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depression

What’s the Difference Between Dysthymia and Major Depressive Disorder?

By March 8, 2022April 26th, 2022No Comments

While it’s normal and healthy to feel sadness sometimes, struggling with negative emotions and motivation on a regular basis may be clinical depression, a disorder that can significantly interfere with daily life and satisfaction. There are many different types of depression and mental disorders involving depressive symptoms; Dysthymia and major depression are two common and similar diagnoses for depression, and are often confused with each other. It’s important to note the differences between these disorders, especially if you think you may be experiencing depression. Getting an accurate diagnosis is critical to deciding the best treatment option.

 

What is Major Depression?

 

Major depressive disorder (MDD) is the basic definition for a depressive episode that is clinically different from healthy levels of sadness. This disorder is often also referred to as major depression, severe depression, unipolar depression, and classic depression.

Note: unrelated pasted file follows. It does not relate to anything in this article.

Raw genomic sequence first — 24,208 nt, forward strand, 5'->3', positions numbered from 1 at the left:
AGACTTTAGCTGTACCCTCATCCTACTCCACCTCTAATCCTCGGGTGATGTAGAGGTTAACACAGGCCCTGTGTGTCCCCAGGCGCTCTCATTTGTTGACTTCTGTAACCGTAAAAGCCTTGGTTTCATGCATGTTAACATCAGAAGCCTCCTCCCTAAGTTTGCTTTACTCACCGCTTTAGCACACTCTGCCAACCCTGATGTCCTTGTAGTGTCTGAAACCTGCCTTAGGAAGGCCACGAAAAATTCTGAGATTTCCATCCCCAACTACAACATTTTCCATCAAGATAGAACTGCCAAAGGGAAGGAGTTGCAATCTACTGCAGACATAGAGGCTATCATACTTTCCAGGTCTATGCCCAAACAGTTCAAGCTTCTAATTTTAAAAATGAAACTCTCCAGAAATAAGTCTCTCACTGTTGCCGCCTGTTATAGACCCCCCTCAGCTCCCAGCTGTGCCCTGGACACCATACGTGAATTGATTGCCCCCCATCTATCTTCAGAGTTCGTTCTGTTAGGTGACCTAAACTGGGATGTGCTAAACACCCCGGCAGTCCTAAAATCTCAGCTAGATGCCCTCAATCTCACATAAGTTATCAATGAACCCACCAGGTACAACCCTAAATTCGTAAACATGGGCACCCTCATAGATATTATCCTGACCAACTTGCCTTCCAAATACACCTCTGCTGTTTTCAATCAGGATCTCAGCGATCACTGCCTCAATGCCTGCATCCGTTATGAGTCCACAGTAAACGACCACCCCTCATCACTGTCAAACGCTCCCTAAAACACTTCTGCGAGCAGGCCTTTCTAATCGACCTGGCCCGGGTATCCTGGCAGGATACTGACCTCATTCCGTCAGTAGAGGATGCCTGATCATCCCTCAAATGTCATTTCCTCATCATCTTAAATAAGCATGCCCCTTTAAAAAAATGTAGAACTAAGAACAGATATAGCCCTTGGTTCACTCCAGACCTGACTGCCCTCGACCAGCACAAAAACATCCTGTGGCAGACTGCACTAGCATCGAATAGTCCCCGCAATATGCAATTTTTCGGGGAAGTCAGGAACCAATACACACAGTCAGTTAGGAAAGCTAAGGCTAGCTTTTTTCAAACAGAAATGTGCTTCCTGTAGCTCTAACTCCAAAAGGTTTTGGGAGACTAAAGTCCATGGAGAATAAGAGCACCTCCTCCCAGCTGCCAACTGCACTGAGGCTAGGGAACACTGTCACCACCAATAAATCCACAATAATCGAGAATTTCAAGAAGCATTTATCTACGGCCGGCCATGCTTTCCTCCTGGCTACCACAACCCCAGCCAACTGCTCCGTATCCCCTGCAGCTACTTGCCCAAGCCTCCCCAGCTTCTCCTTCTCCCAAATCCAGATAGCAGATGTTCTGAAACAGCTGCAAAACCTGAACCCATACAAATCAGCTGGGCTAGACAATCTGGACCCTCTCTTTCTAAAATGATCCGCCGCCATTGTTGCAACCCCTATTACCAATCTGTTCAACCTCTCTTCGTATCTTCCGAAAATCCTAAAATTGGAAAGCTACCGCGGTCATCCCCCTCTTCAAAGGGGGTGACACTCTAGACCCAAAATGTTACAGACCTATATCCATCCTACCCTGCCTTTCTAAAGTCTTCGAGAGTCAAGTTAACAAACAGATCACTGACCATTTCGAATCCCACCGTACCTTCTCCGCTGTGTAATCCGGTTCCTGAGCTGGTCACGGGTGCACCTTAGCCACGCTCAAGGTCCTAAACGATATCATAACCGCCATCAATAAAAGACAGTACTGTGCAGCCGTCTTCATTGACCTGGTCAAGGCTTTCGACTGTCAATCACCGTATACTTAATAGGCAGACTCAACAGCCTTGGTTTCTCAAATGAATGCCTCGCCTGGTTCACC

With major depression, individuals typically experience symptoms almost every day for much of the day, and depressive episodes can last multiple weeks to months. Some people may only experience one depressive episode, sometimes in response to challenges or events in life, while others experience recurring depression throughout their life. To be diagnosed, five or more symptoms must be present on most days for at least 2 weeks. Symptoms of major depression include:

 

  • Intense sadness or grief
  • Lack of energy or fatigue
  • Insomnia or hypersomnia
  • Lack of motivation or disinterest in usual activities
  • Feelings of guilt, shame, or worthlessness
  • Difficulty eating or overeating
  • Inability to concentrate or make decisions
  • Thoughts of self harm, death, or suicide

 

Symptoms of MDD often have a significant impact on daily life, responsibilities, and relationships.

 

What is Dysthymia?

 

In the DSM-V, dysthymia is now referred to as persistent depressive disorder (PDD), also referred to as chronic depression. Persistent depression is typically described as less severe depression symptoms that are longer lasting. To be diagnosed with PDD, an individual must have a depressive episode that lasts for 2 years or longer. While it may not be as intense as major depression, PDD still has a significant strain on daily life. Symptoms of PDD include:

 

  • Intense sadness or hopelessness
  • Feelings of inadequacy or low self-esteem
  • Lack of interest in usual activities
  • Lack of energy, changes in sleeping patterns
  • Changes in appetite
  • Difficulty functioning at work or school
  • Difficulty concentrating or memory problems
  • Withdrawal from friends and family